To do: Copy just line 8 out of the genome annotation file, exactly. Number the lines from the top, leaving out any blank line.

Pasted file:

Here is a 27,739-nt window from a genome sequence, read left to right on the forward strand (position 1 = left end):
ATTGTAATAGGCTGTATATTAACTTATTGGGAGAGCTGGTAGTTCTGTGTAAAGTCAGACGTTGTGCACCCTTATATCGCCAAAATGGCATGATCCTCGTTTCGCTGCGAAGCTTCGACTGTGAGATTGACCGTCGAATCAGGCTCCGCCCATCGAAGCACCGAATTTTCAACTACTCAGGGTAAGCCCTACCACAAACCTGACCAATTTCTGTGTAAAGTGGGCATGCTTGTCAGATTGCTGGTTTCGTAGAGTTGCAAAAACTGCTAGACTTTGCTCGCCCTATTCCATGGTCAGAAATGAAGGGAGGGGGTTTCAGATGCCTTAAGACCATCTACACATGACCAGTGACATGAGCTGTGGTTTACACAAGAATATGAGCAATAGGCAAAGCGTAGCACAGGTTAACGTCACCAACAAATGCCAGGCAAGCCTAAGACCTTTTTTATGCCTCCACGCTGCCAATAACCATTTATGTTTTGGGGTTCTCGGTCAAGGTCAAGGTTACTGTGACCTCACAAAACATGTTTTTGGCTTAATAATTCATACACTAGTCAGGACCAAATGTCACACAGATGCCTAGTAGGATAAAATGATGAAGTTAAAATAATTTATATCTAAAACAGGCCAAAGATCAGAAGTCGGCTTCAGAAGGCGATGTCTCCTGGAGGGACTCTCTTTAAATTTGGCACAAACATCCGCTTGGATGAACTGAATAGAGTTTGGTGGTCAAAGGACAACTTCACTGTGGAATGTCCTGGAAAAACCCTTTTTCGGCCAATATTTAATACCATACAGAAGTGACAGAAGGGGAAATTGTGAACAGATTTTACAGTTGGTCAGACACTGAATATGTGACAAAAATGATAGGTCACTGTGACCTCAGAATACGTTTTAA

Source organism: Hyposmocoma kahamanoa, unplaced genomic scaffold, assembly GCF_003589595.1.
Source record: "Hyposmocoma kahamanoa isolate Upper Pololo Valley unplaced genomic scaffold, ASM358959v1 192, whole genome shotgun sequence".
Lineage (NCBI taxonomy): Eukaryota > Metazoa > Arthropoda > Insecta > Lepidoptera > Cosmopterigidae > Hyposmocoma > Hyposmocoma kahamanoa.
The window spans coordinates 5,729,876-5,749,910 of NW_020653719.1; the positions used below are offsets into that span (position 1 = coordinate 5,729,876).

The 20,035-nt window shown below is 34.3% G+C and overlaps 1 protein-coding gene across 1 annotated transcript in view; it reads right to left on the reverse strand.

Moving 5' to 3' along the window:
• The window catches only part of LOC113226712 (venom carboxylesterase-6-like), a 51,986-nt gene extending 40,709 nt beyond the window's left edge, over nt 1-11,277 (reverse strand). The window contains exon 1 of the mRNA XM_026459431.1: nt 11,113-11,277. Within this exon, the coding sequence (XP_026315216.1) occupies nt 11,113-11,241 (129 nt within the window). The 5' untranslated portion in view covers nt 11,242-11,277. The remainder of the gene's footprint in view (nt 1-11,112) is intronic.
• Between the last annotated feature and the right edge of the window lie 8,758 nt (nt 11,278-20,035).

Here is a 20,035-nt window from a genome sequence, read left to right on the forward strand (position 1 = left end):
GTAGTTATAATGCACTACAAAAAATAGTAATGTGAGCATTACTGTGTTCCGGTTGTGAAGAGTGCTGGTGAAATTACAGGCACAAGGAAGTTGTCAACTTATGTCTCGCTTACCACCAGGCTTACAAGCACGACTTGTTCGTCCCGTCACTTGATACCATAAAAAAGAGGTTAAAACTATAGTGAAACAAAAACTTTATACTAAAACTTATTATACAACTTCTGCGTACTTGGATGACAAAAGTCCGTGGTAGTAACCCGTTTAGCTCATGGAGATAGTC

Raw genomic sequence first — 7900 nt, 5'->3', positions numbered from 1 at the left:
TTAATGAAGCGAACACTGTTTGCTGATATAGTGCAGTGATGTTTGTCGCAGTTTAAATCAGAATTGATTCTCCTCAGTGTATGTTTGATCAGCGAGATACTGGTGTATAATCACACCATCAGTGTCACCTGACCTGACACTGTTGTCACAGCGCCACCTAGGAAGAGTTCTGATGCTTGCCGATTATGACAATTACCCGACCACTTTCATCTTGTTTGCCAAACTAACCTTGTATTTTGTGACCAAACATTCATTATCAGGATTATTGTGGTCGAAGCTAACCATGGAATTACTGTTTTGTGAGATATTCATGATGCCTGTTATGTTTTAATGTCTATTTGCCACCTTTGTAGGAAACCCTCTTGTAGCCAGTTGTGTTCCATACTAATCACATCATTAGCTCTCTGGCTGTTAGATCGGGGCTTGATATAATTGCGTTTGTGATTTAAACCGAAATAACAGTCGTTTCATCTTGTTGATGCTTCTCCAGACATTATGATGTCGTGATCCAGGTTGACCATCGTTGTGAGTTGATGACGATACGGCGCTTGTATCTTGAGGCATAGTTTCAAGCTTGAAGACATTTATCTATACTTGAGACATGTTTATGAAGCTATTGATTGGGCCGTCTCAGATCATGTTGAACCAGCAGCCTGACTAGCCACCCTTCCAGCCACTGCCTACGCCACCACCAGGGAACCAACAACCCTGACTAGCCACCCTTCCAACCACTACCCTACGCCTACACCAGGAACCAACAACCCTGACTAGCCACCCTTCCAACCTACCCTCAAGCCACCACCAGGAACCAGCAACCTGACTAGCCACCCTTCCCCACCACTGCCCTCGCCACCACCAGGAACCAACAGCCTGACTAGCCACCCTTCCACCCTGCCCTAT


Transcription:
Moving 5' to 3' along the window: